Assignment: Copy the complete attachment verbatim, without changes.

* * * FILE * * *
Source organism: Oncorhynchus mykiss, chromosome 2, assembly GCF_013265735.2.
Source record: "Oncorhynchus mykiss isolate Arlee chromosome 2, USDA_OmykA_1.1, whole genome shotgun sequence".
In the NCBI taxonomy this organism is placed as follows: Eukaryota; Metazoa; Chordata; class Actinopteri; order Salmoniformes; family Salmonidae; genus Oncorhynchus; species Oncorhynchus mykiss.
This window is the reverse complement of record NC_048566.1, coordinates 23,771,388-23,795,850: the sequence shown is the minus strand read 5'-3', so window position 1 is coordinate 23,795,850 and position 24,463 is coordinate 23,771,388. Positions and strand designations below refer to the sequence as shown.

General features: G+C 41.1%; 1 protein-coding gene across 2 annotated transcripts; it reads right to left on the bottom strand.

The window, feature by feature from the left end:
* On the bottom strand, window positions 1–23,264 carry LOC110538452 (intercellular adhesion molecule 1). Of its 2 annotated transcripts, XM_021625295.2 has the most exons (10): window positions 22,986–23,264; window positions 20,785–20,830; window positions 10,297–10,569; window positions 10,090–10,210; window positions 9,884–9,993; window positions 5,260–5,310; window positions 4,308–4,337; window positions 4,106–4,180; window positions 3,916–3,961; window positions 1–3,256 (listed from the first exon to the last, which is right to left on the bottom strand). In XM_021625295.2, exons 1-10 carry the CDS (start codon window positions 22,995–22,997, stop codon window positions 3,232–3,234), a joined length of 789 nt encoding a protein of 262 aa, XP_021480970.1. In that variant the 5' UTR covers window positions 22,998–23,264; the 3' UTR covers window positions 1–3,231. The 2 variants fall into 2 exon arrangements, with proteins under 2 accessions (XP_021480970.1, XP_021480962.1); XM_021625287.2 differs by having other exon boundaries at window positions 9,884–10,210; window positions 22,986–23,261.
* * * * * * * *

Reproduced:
Source organism: Oncorhynchus mykiss, chromosome 2, assembly GCF_013265735.2.
Source record: "Oncorhynchus mykiss isolate Arlee chromosome 2, USDA_OmykA_1.1, whole genome shotgun sequence".
In the NCBI taxonomy this organism is placed as follows: Eukaryota; Metazoa; Chordata; class Actinopteri; order Salmoniformes; family Salmonidae; genus Oncorhynchus; species Oncorhynchus mykiss.
This window is the reverse complement of record NC_048566.1, coordinates 23,771,388-23,795,850: the sequence shown is the minus strand read 5'-3', so window position 1 is coordinate 23,795,850 and position 24,463 is coordinate 23,771,388. Positions and strand designations below refer to the sequence as shown.

General features: G+C 41.1%; 1 protein-coding gene across 2 annotated transcripts; it reads right to left on the bottom strand.

The window, feature by feature from the left end:
* On the bottom strand, window positions 1–23,264 carry LOC110538452 (intercellular adhesion molecule 1). Of its 2 annotated transcripts, XM_021625295.2 has the most exons (10): window positions 22,986–23,264; window positions 20,785–20,830; window positions 10,297–10,569; window positions 10,090–10,210; window positions 9,884–9,993; window positions 5,260–5,310; window positions 4,308–4,337; window positions 4,106–4,180; window positions 3,916–3,961; window positions 1–3,256 (listed from the first exon to the last, which is right to left on the bottom strand). In XM_021625295.2, exons 1-10 carry the CDS (start codon window positions 22,995–22,997, stop codon window positions 3,232–3,234), a joined length of 789 nt encoding a protein of 262 aa, XP_021480970.1. In that variant the 5' UTR covers window positions 22,998–23,264; the 3' UTR covers window positions 1–3,231. The 2 variants fall into 2 exon arrangements, with proteins under 2 accessions (XP_021480970.1, XP_021480962.1); XM_021625287.2 differs by having other exon boundaries at window positions 9,884–10,210; window positions 22,986–23,261.